So full of the joys of Spring I waltzed into work on Sunday morning. It looked like I was going to get another one, a young primip at 8cm, labouring all night, but no. Her progress was really slow, really slow, and she was unwell, febrile, tricky epidural, offensive smelling liquor. She was a big girl, and quite immobile, a bit passive. She ended up having a CS mid-morning, baby a bit flat, needed some resus, really whiffy, probably with sepsis, but not doing too badly really. Poor love. Lovely family, that little baby boy P, will be well loved and cared for. He was a big'un too! When we took him down to SCN he weighed 4.220kg (9lbs 5oz). I saw his Mum in recovery and she was just relieved it was all over, and couldn't wait to get down to see her son.

I returned to LBS gasping for a cuppa (11am) but no - I was sent straight back to theatre with another woman who was opting for a CS due to a big baby. She was another really big girl, we used special lifting equipment to move her safely onto the table. There were delays for one reason or another and by the time the baby was born at 1301 I was getting really cranky for some nourishment! Further delays in the ward receiving the baby, and I finally took baby S to the ward where she weighed in at 4530g - (10 lbs) with an enormous head - 40cm (av. = 34-36) - the biggest I have ever seen on a baby - her head looked like a bowling ball. Good decision on the CS! No wonder that head hadn't entered the pelvis!

By this time I was feeling quite vague and trying not to cry (I really ache when I'm standing in theatre, and being hungry and thirsty too, boo hoo, woe is me). I got back to LBS at 1355. I fell on the nearest spare meal from the patient trays and wolfed it down, with my feet up on a chair. I couldn't even talk, but after 20 mins rest I was feeling more human. I finished my paperwork as quickly as I could, weighing the smelly placenta with a student to show her the probable chorioamnioitis, and tracking down small details from the two births I had witnessed that day, plus a form from the previous day that the ward had lost (I found it, they had been having a 'boy's look' It was there all the time). By 3.25 I was off home, I actually walked home after my earlier exhaustion! The exercise will do me good.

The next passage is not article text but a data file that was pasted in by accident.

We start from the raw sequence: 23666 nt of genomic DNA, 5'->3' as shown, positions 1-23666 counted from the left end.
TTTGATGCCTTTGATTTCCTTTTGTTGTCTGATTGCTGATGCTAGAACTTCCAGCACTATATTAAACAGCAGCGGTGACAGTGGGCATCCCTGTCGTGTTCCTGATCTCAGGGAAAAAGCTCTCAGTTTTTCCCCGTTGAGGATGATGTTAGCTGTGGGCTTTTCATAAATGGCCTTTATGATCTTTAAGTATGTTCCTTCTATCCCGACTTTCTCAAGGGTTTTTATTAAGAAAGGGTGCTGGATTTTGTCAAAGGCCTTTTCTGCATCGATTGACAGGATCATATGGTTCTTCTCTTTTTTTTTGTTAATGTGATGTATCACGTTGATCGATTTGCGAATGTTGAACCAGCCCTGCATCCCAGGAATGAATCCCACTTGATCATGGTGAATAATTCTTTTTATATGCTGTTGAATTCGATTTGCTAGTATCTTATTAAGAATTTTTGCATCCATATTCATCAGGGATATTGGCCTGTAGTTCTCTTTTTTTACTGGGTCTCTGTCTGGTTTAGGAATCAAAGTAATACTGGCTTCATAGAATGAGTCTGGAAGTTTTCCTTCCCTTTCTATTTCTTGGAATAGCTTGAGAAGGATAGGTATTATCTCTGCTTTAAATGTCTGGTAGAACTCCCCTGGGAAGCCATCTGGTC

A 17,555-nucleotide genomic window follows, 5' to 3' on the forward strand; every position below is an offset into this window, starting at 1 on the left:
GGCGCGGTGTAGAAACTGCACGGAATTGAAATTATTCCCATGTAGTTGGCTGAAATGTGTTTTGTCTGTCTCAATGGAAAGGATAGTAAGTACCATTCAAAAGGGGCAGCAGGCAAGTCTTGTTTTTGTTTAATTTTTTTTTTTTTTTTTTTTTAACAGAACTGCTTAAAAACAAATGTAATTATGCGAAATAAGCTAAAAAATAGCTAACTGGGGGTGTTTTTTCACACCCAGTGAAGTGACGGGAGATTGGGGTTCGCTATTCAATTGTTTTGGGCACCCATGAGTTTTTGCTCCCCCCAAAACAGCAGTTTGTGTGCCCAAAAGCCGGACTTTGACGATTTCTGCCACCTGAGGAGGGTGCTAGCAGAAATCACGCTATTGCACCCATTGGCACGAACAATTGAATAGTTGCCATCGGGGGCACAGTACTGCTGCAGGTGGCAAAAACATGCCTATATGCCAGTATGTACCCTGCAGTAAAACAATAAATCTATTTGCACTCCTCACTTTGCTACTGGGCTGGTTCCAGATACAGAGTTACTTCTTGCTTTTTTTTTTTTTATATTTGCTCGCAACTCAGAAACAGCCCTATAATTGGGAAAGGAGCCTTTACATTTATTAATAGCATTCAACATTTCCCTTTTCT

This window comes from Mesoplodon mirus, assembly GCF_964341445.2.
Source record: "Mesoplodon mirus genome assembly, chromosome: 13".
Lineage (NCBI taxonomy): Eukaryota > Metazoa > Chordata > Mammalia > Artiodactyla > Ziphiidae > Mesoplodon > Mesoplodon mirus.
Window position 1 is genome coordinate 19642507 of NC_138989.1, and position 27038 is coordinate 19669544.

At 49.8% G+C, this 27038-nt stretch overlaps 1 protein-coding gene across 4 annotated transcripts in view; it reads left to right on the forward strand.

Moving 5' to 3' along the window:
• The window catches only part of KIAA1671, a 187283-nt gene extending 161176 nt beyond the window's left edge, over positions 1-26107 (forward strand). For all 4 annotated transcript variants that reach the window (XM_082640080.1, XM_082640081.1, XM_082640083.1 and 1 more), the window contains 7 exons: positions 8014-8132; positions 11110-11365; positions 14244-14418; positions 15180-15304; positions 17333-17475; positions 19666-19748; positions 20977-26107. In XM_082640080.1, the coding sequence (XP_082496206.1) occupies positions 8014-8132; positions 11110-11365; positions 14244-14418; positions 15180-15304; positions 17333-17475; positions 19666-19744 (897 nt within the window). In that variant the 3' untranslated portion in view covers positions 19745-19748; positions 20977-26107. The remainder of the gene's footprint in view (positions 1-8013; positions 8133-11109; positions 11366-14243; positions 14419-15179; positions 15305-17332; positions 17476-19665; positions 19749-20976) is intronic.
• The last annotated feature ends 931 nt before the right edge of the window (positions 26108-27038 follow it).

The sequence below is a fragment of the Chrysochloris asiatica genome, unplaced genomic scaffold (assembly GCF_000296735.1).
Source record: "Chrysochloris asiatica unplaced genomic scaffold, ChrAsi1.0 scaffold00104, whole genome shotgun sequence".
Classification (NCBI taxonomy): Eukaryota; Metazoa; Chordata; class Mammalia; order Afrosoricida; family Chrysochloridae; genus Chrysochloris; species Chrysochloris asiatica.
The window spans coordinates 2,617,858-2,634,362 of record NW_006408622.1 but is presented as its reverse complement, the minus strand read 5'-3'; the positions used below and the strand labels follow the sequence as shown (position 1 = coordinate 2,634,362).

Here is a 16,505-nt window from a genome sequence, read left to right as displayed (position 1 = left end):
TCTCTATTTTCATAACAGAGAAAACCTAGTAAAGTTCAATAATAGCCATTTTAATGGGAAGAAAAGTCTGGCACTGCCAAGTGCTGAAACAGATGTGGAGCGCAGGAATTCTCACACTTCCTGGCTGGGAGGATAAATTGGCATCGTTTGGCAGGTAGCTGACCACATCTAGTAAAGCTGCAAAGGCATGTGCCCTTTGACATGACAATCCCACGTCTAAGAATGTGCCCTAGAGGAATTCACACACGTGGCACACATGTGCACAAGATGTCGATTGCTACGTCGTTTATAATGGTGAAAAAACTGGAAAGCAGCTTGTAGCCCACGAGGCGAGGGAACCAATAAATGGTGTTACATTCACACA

So now I am starting 4 nights tonight. I have a social weekend planned in between sleeping, and hope to catch up with the girls for a pseudo-camp weekend. It should be great.

I look forward to hearing about an Obama win in the USA elections - the alternative is just unthinkable!


Lesley said...

I have my Obama earrings on! I'll post about 'em tomorrow — don't want to jinx anything ...

Frogdancer said...

Well done, you baby catcher you!

Karen said...

What an amazing post - I thorougly enjoyed it - love this Net-travel.

Madre Adoptiva said...

I'm in love with your blog! I am reading everything I have time for (clicked on the midwifery category pretty much immediately). Keep up all the fabulous work you do!!!

Karen said...

Hi Laura,

Just want to tell you how much I love your posts about delivering babies - they ALWAYS make me tear up!


Anonymous said...

I so love your 'birthstories', I always get so caught up in the emotion. Fantastic writing, I so love visiting you!

Jennifer said...

So wonderful, as always, to read about the deliveries, about your impressions and experiences. Hope the new schedule feels manageable for you--

potty mouth mama said...

I love these stories - amazing.. Makes me want to have more and more babies.. Hmmm.